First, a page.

Music Reviews

posted: March 21, 2012

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Justin Townes Earle Nothing's Gonna Change The Way You Feel About Me Now

Bloodshot CD, 180g. LP
Justin Townes Earle

“Hear my father’s voice on the radio/Singing, ‘Take me home again,’” warbles Justin Townes Earle one second into his new Nothing’s Gonna Change the Way You Feel About Me Now. He invokes Steve Earle once again on the closing “Movin’ On,” but only by way of conversation with his mother. Fittingly, the reference is quickly swept under the rug. As it should be, for on his fourth and finest album, the younger Earle completely puts his patriarch in the rear-view mirror, accomplishing the difficult feat with such convincing authority that any comparisons from here on out are nothing but lazy and trivial. It doesn’t hurt that the stripped-down, Memphis soul-ridden set eclipses anything dad’s made in more than a decade.

Weighing in at barely over a half hour in length, the 10-song set exists as an archetype of concision and economy. There’s not a wasted note, not one tossed-off idea or space filler. Earle doesn’t over-think or -analyze any moves. The casual attitude extends to his decision to cut the album entirely live, sans overdubs, in just four days at a North Carolina studio that was converted from a church. Earle’s succinct songwriting, pleasant band, and fluent sonics beget a creative trifecta: Nothing’s Gonna Change the Way You Feel About Me Now exudes direct purity and conviction. The songs sound as if they could come from any era—whether via a 1950s jukebox tucked away in neighborhood bar in El Paso or through a modern working band’s amplifiers. Their messages are honest, simple, and sincere, their melodies as warm and assured as the embrace of a loved one’s hands wrapped around a partner’s waist, and their feeling comfortable, natural, weightless, charming, easy.

Demonstrative of the album’s title, a majority of material revolves around relationships, and largely, the adaptations one usually must make to hold on to them. Earle’s protagonists yearn to find more preferable circumstances and reflect upon self-improvement. Earle sings “I thought I’d be a better man” on the contemplative “Am I That Lonely Tonight?”; indicates he’s “learning to be a better man” on the jazz-stoked shuffle “Look the Other Way”; wonders “maybe if I were I better man” on the heel-kicking R&B dust-up “Baby’s Got a Bad Idea”; confesses he’s “looking for a change” on the bright midtempo waltz “Memphis In the Rain.”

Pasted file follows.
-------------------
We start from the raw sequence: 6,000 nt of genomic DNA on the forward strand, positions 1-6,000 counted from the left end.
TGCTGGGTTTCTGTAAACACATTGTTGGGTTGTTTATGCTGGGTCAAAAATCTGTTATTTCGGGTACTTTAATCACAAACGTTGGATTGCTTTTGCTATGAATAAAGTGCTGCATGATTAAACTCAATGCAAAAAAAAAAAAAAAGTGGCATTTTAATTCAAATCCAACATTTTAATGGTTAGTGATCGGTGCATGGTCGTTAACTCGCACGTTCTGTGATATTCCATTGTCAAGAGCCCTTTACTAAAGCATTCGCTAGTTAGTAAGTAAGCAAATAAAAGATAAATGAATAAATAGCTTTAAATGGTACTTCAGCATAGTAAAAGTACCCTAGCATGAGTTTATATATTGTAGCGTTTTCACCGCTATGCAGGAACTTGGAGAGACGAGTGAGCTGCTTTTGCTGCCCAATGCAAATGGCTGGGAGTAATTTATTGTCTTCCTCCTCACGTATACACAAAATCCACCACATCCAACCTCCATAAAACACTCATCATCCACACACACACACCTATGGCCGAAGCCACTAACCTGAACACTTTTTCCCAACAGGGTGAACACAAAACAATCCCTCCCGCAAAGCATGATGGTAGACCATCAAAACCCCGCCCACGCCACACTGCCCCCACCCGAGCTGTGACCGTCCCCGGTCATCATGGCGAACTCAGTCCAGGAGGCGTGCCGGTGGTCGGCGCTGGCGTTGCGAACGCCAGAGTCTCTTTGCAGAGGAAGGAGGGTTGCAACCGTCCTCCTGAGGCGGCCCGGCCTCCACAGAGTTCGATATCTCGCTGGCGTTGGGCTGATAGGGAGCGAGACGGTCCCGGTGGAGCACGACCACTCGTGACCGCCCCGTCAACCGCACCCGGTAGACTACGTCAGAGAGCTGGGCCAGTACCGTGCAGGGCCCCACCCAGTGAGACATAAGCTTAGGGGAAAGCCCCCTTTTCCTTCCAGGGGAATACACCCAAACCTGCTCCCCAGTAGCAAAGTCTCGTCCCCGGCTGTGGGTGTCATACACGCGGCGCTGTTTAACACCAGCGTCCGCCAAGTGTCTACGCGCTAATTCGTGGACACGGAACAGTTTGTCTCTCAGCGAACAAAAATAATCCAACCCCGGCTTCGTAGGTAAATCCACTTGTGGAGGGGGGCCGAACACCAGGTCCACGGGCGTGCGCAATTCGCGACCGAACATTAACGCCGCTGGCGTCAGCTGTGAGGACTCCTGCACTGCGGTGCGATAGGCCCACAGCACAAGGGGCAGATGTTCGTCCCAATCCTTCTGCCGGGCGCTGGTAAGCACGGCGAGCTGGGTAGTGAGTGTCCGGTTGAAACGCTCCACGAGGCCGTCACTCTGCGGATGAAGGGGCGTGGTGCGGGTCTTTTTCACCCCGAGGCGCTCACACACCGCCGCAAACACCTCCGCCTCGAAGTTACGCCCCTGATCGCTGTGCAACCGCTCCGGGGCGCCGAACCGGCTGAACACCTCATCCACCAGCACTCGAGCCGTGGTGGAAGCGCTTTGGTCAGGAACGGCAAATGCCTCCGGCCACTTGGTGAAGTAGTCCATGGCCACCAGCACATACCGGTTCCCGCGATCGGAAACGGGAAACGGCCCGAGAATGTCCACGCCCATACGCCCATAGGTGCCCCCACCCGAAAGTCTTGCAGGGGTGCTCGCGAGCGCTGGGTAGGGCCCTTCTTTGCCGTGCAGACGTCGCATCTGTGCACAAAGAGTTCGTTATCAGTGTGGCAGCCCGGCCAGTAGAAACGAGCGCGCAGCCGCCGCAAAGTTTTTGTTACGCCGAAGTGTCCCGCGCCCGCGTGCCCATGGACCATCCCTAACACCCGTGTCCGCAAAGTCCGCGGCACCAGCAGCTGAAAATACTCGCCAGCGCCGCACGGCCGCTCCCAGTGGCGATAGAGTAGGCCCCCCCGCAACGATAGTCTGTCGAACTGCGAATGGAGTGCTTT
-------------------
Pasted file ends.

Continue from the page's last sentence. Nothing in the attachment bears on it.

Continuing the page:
Similarly, the namesake character in the achingly gorgeous “Unfortunately, Anna” wants for geographical and emotional transition. Earle paints her as a small-town local at the end of her rope, his sympathetic voice allowing tension to mount yet refrain from anger, the desperate wishes taking the form of pleas and leading up to a point where the singer delivers a knockout one-liner that turns the situation upside-down and seizes upon reality as a confrontational wake-up call. “It’s you that’s got to change,” he matter-of-factly declares, the record’s theme again coming full circle. But change is never easy—a concept the record openly and regularly acknowledges. “I just can’t stand myself alone,” Earle divulges after he’s offered an opportunity for a getaway retreat on the bluesy juke “Movin’ On,” during which the bandleader realizes trying is key to any success.

Addressing desires, regrets, failures, compromises, and minor triumphs in disarmingly plainspoken fashion—and with equally relaxed and bare-bones musical support via rubber-necking stand-up bass lines, cooing organ passages, brushed percussive beats, purring string devices, delicate piano notes, and measured brass fills—Nothing’s Gonna Change the Way You Feel About Me Now is as resolutely human as an album can be. Staying patient, refusing to hurry, and taking the shapes of teardrops and ribbons, the music unfurls as a soulful and soul-affirming courtship dance none of us can afford to ignore

–Bob Gendron